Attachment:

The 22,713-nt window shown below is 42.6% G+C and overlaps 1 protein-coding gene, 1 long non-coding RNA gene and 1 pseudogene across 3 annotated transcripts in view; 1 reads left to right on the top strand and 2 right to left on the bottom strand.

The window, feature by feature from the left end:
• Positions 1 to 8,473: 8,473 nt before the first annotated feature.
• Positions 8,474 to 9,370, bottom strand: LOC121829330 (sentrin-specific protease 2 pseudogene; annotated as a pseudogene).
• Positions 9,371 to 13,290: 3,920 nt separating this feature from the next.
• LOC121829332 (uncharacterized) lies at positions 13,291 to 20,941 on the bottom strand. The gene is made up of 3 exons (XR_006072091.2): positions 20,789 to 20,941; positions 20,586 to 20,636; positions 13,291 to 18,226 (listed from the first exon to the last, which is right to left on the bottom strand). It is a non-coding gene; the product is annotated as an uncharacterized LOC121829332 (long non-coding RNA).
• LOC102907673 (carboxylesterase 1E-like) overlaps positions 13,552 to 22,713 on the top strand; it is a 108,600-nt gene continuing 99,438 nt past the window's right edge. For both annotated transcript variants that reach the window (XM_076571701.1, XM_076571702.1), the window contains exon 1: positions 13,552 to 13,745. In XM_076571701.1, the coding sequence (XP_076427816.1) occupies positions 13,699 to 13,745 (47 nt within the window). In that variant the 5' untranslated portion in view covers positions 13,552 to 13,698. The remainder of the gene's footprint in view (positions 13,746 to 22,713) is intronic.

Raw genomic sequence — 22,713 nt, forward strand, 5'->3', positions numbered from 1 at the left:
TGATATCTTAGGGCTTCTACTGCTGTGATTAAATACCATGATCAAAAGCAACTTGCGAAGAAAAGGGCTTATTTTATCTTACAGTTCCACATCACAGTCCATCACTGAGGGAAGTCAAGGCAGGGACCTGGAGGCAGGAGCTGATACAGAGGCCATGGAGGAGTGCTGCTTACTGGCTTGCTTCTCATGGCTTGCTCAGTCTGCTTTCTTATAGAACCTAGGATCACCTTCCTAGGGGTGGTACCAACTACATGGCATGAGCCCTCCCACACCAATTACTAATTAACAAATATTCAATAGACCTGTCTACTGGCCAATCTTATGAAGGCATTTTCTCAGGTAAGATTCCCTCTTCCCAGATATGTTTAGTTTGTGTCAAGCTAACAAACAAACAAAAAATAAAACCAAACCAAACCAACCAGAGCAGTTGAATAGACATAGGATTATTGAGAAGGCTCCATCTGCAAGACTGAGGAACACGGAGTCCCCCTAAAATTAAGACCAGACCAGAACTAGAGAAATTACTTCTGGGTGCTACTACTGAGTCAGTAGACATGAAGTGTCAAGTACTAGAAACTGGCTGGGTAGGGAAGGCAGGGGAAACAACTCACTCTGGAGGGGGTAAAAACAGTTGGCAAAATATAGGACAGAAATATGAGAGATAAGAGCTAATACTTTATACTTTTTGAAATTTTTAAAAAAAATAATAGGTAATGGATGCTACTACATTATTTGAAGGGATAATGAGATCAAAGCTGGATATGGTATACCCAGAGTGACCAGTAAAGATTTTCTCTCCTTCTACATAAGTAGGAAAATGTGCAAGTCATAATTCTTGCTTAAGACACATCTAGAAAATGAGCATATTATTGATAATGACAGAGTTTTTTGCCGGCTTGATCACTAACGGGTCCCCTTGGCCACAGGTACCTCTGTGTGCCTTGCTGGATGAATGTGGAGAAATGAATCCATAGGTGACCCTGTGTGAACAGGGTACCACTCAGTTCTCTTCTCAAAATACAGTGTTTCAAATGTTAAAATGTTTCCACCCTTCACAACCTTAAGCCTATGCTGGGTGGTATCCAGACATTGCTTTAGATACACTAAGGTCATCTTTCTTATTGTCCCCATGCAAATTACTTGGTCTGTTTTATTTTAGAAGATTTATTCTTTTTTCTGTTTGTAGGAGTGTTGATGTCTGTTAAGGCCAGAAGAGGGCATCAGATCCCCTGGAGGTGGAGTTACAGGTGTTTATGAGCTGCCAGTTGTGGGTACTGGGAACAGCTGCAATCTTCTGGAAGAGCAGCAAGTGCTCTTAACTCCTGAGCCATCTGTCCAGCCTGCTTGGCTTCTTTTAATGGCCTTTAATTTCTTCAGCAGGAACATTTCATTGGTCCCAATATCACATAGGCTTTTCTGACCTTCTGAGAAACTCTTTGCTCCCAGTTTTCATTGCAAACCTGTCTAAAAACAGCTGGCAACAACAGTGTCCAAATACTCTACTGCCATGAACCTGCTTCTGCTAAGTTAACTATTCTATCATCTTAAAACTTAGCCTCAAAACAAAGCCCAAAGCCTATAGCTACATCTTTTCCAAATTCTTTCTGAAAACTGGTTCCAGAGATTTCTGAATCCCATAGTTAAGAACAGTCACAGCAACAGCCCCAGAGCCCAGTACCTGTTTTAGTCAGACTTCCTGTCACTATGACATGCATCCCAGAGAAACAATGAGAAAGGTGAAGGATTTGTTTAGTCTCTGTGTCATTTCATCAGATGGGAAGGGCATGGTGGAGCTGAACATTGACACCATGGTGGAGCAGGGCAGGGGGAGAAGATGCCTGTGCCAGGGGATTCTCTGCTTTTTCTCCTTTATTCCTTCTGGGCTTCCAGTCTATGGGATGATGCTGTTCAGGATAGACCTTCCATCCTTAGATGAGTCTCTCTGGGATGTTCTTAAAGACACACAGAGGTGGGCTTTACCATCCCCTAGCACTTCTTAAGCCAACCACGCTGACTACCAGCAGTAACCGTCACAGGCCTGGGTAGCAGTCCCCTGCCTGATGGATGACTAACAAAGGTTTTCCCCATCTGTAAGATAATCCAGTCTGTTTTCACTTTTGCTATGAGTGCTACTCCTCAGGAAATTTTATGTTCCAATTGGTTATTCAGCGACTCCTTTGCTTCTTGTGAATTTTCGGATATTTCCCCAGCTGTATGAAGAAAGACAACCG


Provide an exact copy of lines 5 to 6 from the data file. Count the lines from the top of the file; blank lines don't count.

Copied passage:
• Positions 9,371 to 13,290: 3,920 nt separating this feature from the next.
• LOC121829332 (uncharacterized) lies at positions 13,291 to 20,941 on the bottom strand. The gene is made up of 3 exons (XR_006072091.2): positions 20,789 to 20,941; positions 20,586 to 20,636; positions 13,291 to 18,226 (listed from the first exon to the last, which is right to left on the bottom strand). It is a non-coding gene; the product is annotated as an uncharacterized LOC121829332 (long non-coding RNA).